Monday, February 13, 2012

Dueling Bloggers: How Much Is It Worth To You? (Part I)

Rene: Got your reservation at Arzak yet?
Peter: Yeah, but probably going to cancel.
Rene: Don't. You will regret it.

I have never been one to wince at spending a few dollars on a fine meal. During law school summer school in Lyon, I made it to 4 out of the 6 restaurants run by Paul Bocuse, including his flagship in Collonges. I celebrated my second to last semester in law school by dining at The French Laundry during the week before finals. (Wow, those pictures are awful.) And when I tally up my expenses every year for my tax return, The Folk Singer usually has a few comments about how many starving children in Africa that we could feed with the amount of money that I spent on food in the previous calendar year.

In anticipation of our upcoming trip to Madrid and Basque country, months ago I began the ritual of research and debate as to where we would be dining during our week long journey. My first stop is always whichever episode of No Reservations features Bourdain's visit to our area of travel, and any certified fan boy of Tony immediately knows that his not-so-secret dream is to be adopted into the family of Juan Mari Arzak. So while we would have counted ourselves lucky to eat at Mugaritz or Akellare, we have decided on Arzak for our blowout meal of the trip.

Or did we? Once we settled on where the main event would be held, I began scouting potential locations for the undercard rounds. You know, the other 12 meals that we will presumably eat in Spain. And a funny thing happened during my research: I became more excited about the hundreds of tapas and pintxos bars that I read about than I did anticipating what could be the meal of a lifetime at Arzak. And I started to wonder: With only 2 days in San Sebastian on the agenda, was I willing to sacrifice precious tapas crawl and general exploration time to spend a significant amount of time and money on one meal?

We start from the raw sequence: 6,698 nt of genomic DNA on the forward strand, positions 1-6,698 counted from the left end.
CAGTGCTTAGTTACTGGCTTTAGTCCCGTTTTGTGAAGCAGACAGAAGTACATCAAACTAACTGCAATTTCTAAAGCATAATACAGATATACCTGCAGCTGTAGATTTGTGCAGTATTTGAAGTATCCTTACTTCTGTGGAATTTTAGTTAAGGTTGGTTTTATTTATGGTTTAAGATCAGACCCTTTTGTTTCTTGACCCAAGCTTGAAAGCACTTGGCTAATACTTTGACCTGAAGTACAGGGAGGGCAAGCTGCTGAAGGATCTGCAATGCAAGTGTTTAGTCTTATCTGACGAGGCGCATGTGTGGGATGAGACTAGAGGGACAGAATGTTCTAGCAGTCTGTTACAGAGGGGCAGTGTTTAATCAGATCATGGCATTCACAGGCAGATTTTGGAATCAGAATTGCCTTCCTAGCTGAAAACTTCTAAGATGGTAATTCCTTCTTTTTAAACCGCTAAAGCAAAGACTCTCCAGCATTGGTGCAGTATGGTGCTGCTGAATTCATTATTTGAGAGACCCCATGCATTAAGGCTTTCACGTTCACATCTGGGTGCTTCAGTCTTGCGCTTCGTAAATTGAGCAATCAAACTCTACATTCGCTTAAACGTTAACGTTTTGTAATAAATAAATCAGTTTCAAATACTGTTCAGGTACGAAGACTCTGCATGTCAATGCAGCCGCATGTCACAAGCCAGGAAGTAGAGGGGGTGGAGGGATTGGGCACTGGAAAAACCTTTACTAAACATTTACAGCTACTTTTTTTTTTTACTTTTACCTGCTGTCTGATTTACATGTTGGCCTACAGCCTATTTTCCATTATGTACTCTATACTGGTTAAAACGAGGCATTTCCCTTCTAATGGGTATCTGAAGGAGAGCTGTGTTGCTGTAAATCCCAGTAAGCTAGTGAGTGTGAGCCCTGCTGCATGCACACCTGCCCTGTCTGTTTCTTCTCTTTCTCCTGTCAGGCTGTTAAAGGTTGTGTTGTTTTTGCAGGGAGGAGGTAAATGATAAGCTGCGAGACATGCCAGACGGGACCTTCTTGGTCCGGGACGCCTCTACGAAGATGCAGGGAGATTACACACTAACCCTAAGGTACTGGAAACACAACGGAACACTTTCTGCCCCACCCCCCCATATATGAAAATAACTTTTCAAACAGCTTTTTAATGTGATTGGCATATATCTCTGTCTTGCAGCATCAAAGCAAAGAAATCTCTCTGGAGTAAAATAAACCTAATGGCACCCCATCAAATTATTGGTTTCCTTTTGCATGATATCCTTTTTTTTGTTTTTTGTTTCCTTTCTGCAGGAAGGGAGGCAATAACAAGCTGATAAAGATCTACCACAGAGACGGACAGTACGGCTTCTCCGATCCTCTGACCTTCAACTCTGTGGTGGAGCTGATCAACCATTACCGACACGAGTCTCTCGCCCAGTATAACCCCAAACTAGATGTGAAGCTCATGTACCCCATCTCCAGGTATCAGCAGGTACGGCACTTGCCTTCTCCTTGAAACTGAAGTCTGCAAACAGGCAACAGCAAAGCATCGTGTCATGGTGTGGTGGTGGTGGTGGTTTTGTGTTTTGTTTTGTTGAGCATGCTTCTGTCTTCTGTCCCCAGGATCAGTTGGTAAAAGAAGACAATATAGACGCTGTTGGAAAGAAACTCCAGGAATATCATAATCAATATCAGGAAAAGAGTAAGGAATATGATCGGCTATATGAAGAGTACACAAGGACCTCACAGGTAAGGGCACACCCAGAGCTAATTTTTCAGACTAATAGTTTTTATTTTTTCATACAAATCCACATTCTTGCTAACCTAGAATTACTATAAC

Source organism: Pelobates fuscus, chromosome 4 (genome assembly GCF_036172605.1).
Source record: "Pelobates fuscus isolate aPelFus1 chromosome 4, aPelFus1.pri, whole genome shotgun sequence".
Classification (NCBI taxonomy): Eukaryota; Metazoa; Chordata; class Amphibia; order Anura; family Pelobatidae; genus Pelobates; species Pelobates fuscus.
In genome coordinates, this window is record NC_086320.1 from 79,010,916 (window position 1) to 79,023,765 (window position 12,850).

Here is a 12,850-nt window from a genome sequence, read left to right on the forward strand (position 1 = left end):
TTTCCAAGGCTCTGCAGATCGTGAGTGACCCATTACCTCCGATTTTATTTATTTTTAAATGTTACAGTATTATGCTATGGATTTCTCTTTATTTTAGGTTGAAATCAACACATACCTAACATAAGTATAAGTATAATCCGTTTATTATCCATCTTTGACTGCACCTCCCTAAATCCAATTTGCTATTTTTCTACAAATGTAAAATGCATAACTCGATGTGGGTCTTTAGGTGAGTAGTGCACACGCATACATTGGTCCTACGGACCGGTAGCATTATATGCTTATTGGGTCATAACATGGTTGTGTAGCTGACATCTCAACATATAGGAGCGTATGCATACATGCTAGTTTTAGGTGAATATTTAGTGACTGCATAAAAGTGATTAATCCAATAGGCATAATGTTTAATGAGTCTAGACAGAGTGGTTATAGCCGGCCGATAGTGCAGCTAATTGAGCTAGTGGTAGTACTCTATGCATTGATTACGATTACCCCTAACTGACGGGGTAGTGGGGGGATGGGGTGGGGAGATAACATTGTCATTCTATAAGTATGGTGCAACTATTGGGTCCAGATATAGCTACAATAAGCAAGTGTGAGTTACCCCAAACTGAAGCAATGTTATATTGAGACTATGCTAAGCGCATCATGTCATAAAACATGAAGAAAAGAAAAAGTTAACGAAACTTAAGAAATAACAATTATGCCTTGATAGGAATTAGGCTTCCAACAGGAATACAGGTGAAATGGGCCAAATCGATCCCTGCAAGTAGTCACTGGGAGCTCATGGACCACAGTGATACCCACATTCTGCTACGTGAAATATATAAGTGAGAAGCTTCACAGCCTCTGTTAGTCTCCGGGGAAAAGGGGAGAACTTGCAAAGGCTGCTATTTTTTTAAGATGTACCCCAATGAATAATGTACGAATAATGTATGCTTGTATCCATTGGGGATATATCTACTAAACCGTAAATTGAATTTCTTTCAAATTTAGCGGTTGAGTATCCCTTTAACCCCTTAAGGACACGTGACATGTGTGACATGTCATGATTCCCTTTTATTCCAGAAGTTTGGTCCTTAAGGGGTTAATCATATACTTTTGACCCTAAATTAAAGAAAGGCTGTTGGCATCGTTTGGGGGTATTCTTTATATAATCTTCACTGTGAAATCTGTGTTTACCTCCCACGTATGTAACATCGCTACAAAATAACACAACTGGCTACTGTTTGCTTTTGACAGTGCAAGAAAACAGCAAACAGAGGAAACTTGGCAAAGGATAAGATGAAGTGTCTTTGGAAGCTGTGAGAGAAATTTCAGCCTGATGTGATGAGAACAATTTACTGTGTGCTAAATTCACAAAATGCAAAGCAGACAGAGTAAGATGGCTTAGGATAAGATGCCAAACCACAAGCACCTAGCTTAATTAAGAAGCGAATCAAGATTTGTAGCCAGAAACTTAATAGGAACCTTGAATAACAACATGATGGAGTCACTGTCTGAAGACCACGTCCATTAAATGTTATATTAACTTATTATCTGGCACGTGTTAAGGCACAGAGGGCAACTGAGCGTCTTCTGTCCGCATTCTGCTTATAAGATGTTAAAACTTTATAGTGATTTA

The answer to that question is still to be determined. The Folk Singer has vowed to go with the flow, though she is perfectly happy with drinking cava and eating jamón ibérico de bellota and patatas bravas for 6 days. Rene's opinion is encapsulated in the opening paragraph - a once in a lifetime meal is just that, so embrace the moment while you can. (He will offer his thoughts tomorrow in Part II.) And as I said before, I am still undecided.

But in the process of weighing my decision, I have come to a few conclusions on how to measure the "value" or "worth" of a meal, based on my past experiences.

First, unlike women's shoes and handbags, price is not the determinative factor. I have paid $10 for meals that were better values than spending $150 on foie gras and roasted venison, and that's not because the more expensive food sucked. Certain eating experiences just fit when it comes to the mood of the parties, the reason for celebrating, the expectations, and numerous other factors. A dozen raw oysters and a cold bar can be the most fulfilling dining experience man can ever want, if a dozen raw oysters and a cold bar is what man so desires. On the flip side, a high price tag brings high expectations, and one cannot help but determine value in terms of dollars spent. Will a meal at Arzak be 8 times more fulfilling than an evening of munching on croquetas and pulpo al ajillo and drinking bottles of txakoli?